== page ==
Safeguarding Our Schools: The Case for Prioritizing Cybersecurity

Digital transformation is instrumental in shaping how organizations function and the education sector is no different. With increased expectations from students and stakeholders alike, educational institutions have overhauled their systems and operations to enable remote accessibility through the cloud. Further, the pandemic accelerated the use of personal devices and online platforms to support remote learning. 

This widespread adoption of cloud services has created vulnerabilities, attracting cyber attackers seeking sensitive personal and confidential research data. Safeguarding operations, information exchange, and the well-being of students and staff pose significant challenges, evident in the escalating number of attacks, particularly by ransomware groups. Limited resources, funding constraints, and the use of outdated systems further empower attackers, enabling them to disrupt daily functions and pilfer valuable information for ransom.

To overcome this issue, Securin is working with schools to help them gain resilience against evolving threats. 

Here are the results of an assessment that Securin conducted for a US state’s educational department. We investigated 931 public schools across 188 district and charter schools for the state serving approximately 322,685 students and employing 21,220 teachers. 

The scan brought up 9,126 assets that include URLs, hosts, SSL certificates, domains and netblocks. Overall, these gave rise to 52,855 exposures that include unpatched vulnerabilities, open ports, misconfigurations and other such instances that could potentially be used by threat actors to wage an attack.

Of the identified exposures, our analysts flagged almost 15% as a weak spot or potential vulnerability, and 5% as potentially exploitable implying a high chance of compromise due to the presence of a definite path to exploitation if left unaddressed. Securin’s researchers analyzed the exposures in detail and prioritized the ones most dangerous to the institutions. 

Vulnerabilities: We identified 7,881 vulnerabilities across 450 assets. Out of those, 483 are distinct vulnerabilities that could be exploited by attackers to enter into and penetrate deeper into vulnerable networks. A portion of these vulnerabilities have known exploits, indicating the existence of readily available codes for a threat actor to use in attacking assets with minimum effort.

Ransomware Threats: The exposures include 628 instances with known ransomware exploitation. Of these, our experts call out CVE 2019-11043, a PHP vulnerability with NextCry ransomware. Ransomware exposures are of the highest order of danger to schools as they can give rise to ransomware attacks causing users to be locked out of their systems, subjected to ransom payouts, and even result in data encryption or data loss.

Cloud-related Exposures: Over 1.2K assets on the cloud are connected to the internet and can be easily accessed by attackers. Together, this gives rise to 2,616 cloud-related exposures. Our experts also gathered 13,612 email addresses that were exposed, leaving them susceptible to social engineering attacks.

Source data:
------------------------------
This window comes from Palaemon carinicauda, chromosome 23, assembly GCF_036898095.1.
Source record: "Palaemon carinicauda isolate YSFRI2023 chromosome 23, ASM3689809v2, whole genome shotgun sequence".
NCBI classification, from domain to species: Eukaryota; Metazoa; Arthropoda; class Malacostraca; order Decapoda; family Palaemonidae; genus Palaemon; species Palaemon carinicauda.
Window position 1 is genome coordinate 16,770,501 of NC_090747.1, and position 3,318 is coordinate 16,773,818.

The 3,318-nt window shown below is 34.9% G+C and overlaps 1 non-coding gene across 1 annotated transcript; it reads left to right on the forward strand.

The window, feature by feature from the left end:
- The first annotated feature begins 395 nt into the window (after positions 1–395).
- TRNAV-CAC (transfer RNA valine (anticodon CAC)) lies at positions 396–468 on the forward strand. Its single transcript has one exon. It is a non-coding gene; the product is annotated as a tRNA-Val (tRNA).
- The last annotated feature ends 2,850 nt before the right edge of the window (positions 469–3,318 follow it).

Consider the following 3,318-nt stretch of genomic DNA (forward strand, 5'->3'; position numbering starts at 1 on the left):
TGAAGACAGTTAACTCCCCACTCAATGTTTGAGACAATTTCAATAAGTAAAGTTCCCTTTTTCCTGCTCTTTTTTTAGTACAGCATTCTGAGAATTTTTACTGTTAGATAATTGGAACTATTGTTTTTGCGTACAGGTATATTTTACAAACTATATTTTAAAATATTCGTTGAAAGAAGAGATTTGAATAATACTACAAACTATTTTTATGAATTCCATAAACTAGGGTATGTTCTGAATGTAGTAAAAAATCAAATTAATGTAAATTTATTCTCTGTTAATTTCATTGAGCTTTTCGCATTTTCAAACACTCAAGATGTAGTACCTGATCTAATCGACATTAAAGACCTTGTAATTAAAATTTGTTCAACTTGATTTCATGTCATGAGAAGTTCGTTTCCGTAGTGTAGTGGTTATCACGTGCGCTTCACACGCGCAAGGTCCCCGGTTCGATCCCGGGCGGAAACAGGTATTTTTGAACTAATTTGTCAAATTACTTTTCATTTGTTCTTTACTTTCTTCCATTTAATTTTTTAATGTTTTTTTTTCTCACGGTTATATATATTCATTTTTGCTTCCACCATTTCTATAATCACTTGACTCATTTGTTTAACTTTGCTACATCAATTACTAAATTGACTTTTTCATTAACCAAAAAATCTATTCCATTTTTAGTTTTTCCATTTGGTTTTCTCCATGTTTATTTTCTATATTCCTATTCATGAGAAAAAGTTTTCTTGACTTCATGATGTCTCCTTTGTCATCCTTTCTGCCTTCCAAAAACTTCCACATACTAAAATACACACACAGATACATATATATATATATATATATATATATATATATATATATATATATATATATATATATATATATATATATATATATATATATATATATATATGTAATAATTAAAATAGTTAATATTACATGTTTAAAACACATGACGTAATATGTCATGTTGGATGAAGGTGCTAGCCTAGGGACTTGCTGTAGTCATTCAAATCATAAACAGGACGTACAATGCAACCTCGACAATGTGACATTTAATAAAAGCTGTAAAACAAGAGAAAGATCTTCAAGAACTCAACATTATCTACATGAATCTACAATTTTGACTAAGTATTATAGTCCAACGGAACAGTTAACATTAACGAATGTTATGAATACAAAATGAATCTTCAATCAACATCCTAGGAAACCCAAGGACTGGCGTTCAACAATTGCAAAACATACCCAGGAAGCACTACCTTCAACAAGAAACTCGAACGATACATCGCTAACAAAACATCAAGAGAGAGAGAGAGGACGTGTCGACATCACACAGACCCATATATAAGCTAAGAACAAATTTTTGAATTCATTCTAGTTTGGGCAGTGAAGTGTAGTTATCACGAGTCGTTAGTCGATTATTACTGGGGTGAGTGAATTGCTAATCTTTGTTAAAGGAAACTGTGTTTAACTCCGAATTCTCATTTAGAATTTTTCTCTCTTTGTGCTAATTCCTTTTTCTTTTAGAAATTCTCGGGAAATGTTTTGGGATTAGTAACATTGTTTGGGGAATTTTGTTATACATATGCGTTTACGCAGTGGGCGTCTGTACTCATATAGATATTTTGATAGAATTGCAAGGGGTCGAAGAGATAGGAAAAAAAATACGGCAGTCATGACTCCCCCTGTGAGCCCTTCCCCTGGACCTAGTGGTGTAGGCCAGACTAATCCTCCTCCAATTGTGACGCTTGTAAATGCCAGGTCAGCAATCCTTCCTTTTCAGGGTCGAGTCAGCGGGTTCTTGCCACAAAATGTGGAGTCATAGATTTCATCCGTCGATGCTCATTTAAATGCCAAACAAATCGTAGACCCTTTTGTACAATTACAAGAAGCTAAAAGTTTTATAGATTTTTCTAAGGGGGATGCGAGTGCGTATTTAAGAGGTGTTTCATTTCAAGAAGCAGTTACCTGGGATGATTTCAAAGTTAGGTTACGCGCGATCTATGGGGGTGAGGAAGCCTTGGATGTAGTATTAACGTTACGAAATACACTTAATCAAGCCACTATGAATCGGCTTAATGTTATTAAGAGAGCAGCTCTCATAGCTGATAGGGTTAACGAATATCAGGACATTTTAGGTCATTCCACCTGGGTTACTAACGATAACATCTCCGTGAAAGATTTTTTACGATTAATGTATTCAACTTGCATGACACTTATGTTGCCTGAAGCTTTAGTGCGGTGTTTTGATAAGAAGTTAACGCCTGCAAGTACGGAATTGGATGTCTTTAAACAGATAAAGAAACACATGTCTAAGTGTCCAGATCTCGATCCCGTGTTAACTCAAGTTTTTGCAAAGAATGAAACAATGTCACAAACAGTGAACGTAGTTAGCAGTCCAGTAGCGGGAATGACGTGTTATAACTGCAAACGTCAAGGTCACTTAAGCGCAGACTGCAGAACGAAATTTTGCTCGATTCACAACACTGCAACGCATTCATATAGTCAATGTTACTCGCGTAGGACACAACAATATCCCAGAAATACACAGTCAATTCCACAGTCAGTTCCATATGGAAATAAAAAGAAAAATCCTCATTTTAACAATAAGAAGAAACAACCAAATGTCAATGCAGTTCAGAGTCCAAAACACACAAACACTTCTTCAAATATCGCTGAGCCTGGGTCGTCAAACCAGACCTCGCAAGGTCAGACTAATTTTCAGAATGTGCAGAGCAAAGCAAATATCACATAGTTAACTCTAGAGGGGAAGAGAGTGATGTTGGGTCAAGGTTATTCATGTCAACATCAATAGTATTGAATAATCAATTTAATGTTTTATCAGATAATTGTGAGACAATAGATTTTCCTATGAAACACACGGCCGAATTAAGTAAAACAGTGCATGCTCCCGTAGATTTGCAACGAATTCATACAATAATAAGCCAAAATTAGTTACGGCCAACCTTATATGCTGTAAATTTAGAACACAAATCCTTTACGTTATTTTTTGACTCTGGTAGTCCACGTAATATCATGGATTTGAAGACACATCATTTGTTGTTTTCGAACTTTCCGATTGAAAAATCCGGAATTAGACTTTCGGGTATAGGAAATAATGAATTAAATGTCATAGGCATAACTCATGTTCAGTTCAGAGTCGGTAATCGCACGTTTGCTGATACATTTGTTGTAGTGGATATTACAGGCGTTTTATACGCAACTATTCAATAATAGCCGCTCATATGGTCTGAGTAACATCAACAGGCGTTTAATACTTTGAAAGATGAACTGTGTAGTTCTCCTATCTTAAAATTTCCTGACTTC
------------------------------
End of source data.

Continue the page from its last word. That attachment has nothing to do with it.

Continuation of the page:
As a result of Securin’s asset scan and exposure prioritization, institutions were able to get a holistic view of their attack surface, understanding exposures they were not aware of. Many of the schools performed remediation on open exposures and improved their security posture.

Four Overlooked Exposures That Schools Should Look For

A cyberattack can result from multiple exposures introduced into organizational attack surfaces. However, these can easily be discovered if you know how to search. Here are some possible attack methods utilized in recent years.

Unpatched Vulnerabilities: The Pysa and Sabbath ransomware groups exploited unpatched vulnerabilities in school networks to seize their systems.

Connected Devices: Malicious actors take advantage of connected devices to deploy botnets and malware for stealthy network invasions.

      • Devices were exposed to an SSH server targeted by FritzFrog in a P2P botnet attack.
      • The APT group, Sparkling Goblin, adopted a new backdoor technique called SideWalk to penetrate cybersecurity defenses of multiple targets, including educational institutions.

Exposures in Third-Party Software: This is probably one of the most overlooked dangers that can compromise school networks. A vulnerability in a third-party application used by schools can lead to educational institutions being caught unawares when exploited. Here are a few examples of how these can be used against organizations.

      • CVE-2022-1609, a critical vulnerability was observed in School Management Pro, a WordPress plugin with over 3,40,000 customers—exploitation of which could allow complete control of school websites.
      • A breach of Illuminate eduCLIMBER, an academic progress monitoring tool, exposed the personal data of 1,700 students. Earlier, the New York City Department of Education was also impacted by the breach exposing data of 820,000 current and former students and was touted to be the single-largest data breach of student data.
      • Approximately 30,000 WordPress-hosted university websites in Ukraine were hacked as part of the Russian-Ukrainian war; nearly 100,000 attacks in 24 hours.
      • A ransomware attack on a leading school website services provider disrupted servers and the regular functioning of thousands of schools using the SaaS provider.
      • Critical zero-day vulnerabilities were found in Fedena, a now-abandoned software used for school management.